The two principal informers I interviewed were opposite in that one had already revealed her informing to me even before I had the file, whereas it took me a long time to figure out the other. With the first one, our conversations helped us to re-experience those moments in our friendship but also to show me what effects her encounters with the police had had on her. I think her aim in agreeing to talk about it was to exculpate herself as much as possible while still being believable and showing what the whole experience was like for her. Even now, she cannot think of herself as an informer.
With the second informer, my motivations were somewhat different. I found myself furious with him as I read his notes—so intrusive, so revelatory, so contrary to the spirit of what I thought our relationship was about. Basically, I wanted to tell him off. But I forced myself to start the conversation in a neutral mode, and it quickly became interesting as he described the process of his recruitment and his ambivalent relation to the officer he served. When we finished, we both felt huge relief—he because he had been able to explain himself and apologize, I because his account was very illuminating and I was grateful for the length of time he took with me.
I should note that I did not tape record either interview but took notes by hand as we spoke. The idea of tape recording was still too sensitive for people raised in that society.
Tim Gitzen: Perhaps one of the more surprising parts of the book is your candid discussion of sex and sexuality during fieldwork and how this was being monitored and even leveraged by the Securitate. In this era of the Me Too movement, I was hoping you could speak more to your strategy in writing and including these discussions in the book, the choices you made and reasons for making them.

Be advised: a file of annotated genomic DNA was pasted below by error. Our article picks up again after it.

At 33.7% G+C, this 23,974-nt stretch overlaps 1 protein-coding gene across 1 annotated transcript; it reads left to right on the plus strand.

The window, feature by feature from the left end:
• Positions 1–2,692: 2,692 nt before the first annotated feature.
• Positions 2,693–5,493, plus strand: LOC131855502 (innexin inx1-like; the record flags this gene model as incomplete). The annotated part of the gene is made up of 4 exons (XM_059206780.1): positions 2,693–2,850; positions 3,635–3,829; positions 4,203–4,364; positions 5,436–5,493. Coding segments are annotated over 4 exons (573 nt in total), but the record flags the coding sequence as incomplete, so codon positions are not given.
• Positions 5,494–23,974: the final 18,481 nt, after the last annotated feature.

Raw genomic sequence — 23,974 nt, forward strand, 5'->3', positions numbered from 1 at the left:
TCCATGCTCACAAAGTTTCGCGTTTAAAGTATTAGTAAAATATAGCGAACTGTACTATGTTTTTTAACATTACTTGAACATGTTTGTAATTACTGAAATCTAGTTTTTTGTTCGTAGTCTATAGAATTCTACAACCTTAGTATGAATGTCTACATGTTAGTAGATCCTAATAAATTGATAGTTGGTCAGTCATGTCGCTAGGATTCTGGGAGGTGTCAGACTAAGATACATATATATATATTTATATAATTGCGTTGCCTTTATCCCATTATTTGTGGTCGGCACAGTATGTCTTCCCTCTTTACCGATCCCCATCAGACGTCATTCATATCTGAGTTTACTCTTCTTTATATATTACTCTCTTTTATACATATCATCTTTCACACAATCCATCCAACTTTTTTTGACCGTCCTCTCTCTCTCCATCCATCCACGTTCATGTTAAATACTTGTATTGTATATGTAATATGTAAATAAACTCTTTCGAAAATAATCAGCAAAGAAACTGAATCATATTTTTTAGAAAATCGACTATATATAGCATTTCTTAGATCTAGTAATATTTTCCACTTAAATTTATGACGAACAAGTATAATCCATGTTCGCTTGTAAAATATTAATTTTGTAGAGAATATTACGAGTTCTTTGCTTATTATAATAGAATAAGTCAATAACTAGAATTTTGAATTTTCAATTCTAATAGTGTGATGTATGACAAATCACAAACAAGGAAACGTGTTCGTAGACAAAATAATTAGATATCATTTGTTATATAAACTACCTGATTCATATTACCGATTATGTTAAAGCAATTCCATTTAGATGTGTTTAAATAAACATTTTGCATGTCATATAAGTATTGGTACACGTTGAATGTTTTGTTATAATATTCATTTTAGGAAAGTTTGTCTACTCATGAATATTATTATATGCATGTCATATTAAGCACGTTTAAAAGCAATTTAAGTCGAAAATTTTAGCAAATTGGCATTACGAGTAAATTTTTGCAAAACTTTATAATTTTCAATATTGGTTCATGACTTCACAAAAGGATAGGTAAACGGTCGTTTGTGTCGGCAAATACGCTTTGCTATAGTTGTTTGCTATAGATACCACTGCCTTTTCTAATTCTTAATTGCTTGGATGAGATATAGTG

Katherine Verdery: Here the word “strategy” is appropriate. Reading my file, I realized how unbelievably irresponsible I had been in the use of my body, and as the book progressed I began to see it as possibly a book about research methodology. Precisely because such works rarely talk about sex in the field, I thought it might be useful for students to hear what choices I made and why they were mainly a bad idea. It’s too easy for young people heading off to the field to put their sexual behavior in some compartment other than that of their work, yet it can have significant effects on the people who become implicated in it. So my reason for including that stuff was pedagogical. At this point in my life, I don’t have to maintain my dignity any more, so I thought I might just try to be useful to future researchers. But to the extent that I also saw this book as a record of my experiences in the field, that material was quite important to them.
Tim Gitzen: Throughout the book you allude to resonances the Securitate practices and your experiences have with contemporary security and surveillance practices. What are some of those connections? How do the logics, practices, and experiences you describe in your book speak to the broader security/surveillance-assemblage today? And what advice would you give those either working on topics of surveillance or faced with the possibility of their own secret police file?
Katherine Verdery: The resemblances are not particularly strong, if you think of Securitate surveillance practices as mainly “labor intensive,” whereas what we are experiencing now are “capital-“ or “technology intensive.” The former relies on making tremendous use of human relationships, the latter does not. It is a significant difference. I think the logics and the costs of the two styles are highly divergent. The main thing my experience shares with today’s is that both means of surveillance produce a much greater amount of information than can be meaningfully mined—more so in the case of high-tech surveillance. It’s the only thing that keeps me from wanting to slit my wrists.
As for people facing their own secret police file, one of the people I quote in my book is a Romanian historian, Radu Ioanid, who writes, “I don’t advise anyone to confront their Securitate file. It is an absolutely personal decision, difficult and not without consequences. For me, at least, reading my file was traumatic.” I can say from experience that a person standing on the threshold of reading their surveillance file has absolutely no clue what it will do to them. This book took me longer to write than any of the other seven books I’ve published, because arriving at a sense of clarity was so hard-won. Anyone thinking of doing this should read my book first!